I also want to point out a couple of important changes to the way Digg blocks URLs that have been reported by our users repeatedly as SPAM or that violate the Digg Terms of Service. We have tweaked some systems so that Digg is now able to be much more granular in the way it blocks offending content, so that Digg doesn’t necessarily need to block entire domains or subdomains.
But as I said, while Digg might not be blocking say the searchengineland.com domain, the bury activity I’m watching over the past two days is still having that impact. This goes to the beginning of Kevin’s post:
Just wanted to post real quick about some stories I’ve seen in the blogosphere regarding an alleged ‘bury brigade’ on Digg and on the Digg site blocking process.
For the same reason that we don’t expose all of our back-end methodologies for the Digg promotional algorithm, we also don’t expose the details of how the burying algorithm works. We spend a lot of time analyzing our data and understanding how people Digg and bury content. We have spent the last 2.5 yrs building systems that ensure a diverse group of users promote or bury stories.
For what it’s worth, and to shift the blame off of the users listed here – quite a bit of this data was gathered inaccurately as the author states in the Digg comments. Please also note, due to the massive number of Diggs/submissions/buries and comments, Digg spy only shows a portion of the activity within Digg at any time.
It’s not "alleged" to me. I can see the results of a bury brigade knocking out my stories. It’s not some coincidence. It might be a mini-brigade. There might be multiple bury brigades in action. But you can’t tell me there’s not some serious activity to knock out every single story from this site.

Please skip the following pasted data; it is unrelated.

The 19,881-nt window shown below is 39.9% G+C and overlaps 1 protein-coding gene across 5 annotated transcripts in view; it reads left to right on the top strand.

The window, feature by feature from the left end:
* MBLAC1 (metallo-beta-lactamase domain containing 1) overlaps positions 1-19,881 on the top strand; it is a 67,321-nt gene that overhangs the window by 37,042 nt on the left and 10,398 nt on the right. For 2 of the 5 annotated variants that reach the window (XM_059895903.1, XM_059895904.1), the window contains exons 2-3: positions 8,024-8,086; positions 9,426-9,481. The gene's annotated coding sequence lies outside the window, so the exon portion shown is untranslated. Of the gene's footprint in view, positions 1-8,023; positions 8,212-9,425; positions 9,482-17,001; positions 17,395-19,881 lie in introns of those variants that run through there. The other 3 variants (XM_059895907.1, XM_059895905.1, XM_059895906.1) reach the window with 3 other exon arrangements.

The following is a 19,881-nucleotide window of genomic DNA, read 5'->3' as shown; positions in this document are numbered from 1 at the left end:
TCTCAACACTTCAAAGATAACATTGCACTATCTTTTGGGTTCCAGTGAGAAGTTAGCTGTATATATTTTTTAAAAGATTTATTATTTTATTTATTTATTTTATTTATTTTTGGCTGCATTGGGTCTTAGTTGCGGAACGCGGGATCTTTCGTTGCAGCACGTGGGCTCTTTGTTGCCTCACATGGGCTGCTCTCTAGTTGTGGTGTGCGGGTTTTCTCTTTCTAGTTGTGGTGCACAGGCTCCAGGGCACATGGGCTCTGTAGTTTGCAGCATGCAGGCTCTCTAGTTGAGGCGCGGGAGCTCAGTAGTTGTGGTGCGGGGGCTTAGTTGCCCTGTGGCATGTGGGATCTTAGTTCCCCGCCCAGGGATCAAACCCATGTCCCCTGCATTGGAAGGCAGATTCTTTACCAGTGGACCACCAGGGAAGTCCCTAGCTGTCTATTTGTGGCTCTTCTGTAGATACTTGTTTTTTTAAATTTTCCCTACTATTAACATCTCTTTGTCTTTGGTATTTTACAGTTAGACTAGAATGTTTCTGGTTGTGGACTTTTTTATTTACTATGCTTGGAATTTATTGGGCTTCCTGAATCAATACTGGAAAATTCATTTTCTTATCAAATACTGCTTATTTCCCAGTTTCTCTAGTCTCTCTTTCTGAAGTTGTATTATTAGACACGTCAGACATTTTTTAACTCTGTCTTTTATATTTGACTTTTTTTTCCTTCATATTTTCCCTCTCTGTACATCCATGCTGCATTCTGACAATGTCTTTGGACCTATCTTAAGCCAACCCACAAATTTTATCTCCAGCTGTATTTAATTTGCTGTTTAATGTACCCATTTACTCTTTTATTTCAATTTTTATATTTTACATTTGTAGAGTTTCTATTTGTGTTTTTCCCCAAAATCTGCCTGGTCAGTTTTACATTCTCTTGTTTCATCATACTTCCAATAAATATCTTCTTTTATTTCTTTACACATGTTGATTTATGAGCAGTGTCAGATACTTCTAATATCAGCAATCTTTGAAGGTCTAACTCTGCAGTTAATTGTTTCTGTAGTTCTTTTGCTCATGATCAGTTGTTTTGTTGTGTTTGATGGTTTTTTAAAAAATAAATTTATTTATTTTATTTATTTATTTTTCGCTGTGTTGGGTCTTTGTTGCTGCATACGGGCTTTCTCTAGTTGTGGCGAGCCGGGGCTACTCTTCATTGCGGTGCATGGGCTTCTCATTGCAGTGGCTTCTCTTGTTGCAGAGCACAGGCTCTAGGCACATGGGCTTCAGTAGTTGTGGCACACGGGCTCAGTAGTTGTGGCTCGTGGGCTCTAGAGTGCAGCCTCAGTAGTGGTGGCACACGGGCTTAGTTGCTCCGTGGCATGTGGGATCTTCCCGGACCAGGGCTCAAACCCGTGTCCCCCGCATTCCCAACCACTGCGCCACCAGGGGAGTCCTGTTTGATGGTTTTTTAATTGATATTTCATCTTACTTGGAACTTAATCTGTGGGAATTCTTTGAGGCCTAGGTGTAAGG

That bury brigade prevented Diggers from learning about our story yesterday about Google’s click fraud rate announcement. Sure, the traffic might have been nice, but 1,400 other people DID find the article through other sources. Digg’s loss, not mine. And really Digg’s loss, too — I can’t find ANY story on that important topic that grew to be noticed at Digg. I especially know that Google’s own official announcement didn’t make it. That’s because I submitted it myself. It gathered all of six Diggs. At least, though, that story wasn’t buried.
The not exposing "back-end methodologies" stuff — yes, I’ve heard that for years, from the major search engines themselves. I still want to do that long parallel between all the spam fighting at major search engines over the years and how Digg is merely following in their footprints, especially in terms of public comments. But I’ll do a short one now.